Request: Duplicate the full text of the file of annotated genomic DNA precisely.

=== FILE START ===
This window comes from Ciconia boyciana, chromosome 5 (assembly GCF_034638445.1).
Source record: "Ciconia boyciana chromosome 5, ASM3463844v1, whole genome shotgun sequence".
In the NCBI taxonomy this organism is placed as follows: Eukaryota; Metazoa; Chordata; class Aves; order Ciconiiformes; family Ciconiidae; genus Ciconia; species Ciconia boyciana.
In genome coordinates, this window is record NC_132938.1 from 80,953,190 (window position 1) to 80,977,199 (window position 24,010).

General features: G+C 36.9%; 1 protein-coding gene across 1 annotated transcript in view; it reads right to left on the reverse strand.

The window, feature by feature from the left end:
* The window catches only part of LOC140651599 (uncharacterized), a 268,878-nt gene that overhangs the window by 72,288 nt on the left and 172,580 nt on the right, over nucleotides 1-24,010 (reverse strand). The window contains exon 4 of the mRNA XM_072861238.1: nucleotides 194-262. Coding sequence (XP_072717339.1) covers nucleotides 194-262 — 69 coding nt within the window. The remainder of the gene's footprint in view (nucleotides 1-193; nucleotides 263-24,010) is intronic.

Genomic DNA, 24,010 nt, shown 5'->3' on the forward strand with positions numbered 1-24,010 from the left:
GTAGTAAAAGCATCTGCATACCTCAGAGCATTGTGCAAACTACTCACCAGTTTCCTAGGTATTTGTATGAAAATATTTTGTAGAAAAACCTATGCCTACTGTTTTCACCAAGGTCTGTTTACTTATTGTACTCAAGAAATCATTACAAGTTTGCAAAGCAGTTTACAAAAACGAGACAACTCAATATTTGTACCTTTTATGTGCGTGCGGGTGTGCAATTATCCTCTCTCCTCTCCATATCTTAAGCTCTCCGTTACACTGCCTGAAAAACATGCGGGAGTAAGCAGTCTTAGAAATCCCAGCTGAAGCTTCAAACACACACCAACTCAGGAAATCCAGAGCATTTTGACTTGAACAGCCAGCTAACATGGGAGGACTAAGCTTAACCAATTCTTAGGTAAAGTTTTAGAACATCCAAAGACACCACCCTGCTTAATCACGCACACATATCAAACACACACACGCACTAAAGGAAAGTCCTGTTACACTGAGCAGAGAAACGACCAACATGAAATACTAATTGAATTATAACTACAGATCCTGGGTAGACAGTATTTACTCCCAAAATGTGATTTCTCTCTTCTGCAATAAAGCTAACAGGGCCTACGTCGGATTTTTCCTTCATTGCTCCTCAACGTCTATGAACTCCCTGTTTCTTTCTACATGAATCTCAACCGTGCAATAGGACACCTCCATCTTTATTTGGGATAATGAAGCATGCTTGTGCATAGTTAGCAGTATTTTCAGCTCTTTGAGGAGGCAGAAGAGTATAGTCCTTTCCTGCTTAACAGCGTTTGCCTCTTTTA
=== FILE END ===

This window comes from Ciconia boyciana, chromosome 5 (assembly GCF_034638445.1).
Source record: "Ciconia boyciana chromosome 5, ASM3463844v1, whole genome shotgun sequence".
In the NCBI taxonomy this organism is placed as follows: Eukaryota; Metazoa; Chordata; class Aves; order Ciconiiformes; family Ciconiidae; genus Ciconia; species Ciconia boyciana.
In genome coordinates, this window is record NC_132938.1 from 80,953,190 (window position 1) to 80,977,199 (window position 24,010).

General features: G+C 36.9%; 1 protein-coding gene across 1 annotated transcript in view; it reads right to left on the reverse strand.

The window, feature by feature from the left end:
* The window catches only part of LOC140651599 (uncharacterized), a 268,878-nt gene that overhangs the window by 72,288 nt on the left and 172,580 nt on the right, over nucleotides 1-24,010 (reverse strand). The window contains exon 4 of the mRNA XM_072861238.1: nucleotides 194-262. Coding sequence (XP_072717339.1) covers nucleotides 194-262 — 69 coding nt within the window. The remainder of the gene's footprint in view (nucleotides 1-193; nucleotides 263-24,010) is intronic.

Genomic DNA, 24,010 nt, shown 5'->3' on the forward strand with positions numbered 1-24,010 from the left:
GTAGTAAAAGCATCTGCATACCTCAGAGCATTGTGCAAACTACTCACCAGTTTCCTAGGTATTTGTATGAAAATATTTTGTAGAAAAACCTATGCCTACTGTTTTCACCAAGGTCTGTTTACTTATTGTACTCAAGAAATCATTACAAGTTTGCAAAGCAGTTTACAAAAACGAGACAACTCAATATTTGTACCTTTTATGTGCGTGCGGGTGTGCAATTATCCTCTCTCCTCTCCATATCTTAAGCTCTCCGTTACACTGCCTGAAAAACATGCGGGAGTAAGCAGTCTTAGAAATCCCAGCTGAAGCTTCAAACACACACCAACTCAGGAAATCCAGAGCATTTTGACTTGAACAGCCAGCTAACATGGGAGGACTAAGCTTAACCAATTCTTAGGTAAAGTTTTAGAACATCCAAAGACACCACCCTGCTTAATCACGCACACATATCAAACACACACACGCACTAAAGGAAAGTCCTGTTACACTGAGCAGAGAAACGACCAACATGAAATACTAATTGAATTATAACTACAGATCCTGGGTAGACAGTATTTACTCCCAAAATGTGATTTCTCTCTTCTGCAATAAAGCTAACAGGGCCTACGTCGGATTTTTCCTTCATTGCTCCTCAACGTCTATGAACTCCCTGTTTCTTTCTACATGAATCTCAACCGTGCAATAGGACACCTCCATCTTTATTTGGGATAATGAAGCATGCTTGTGCATAGTTAGCAGTATTTTCAGCTCTTTGAGGAGGCAGAAGAGTATAGTCCTTTCCTGCTTAACAGCGTTTGCCTCTTTTA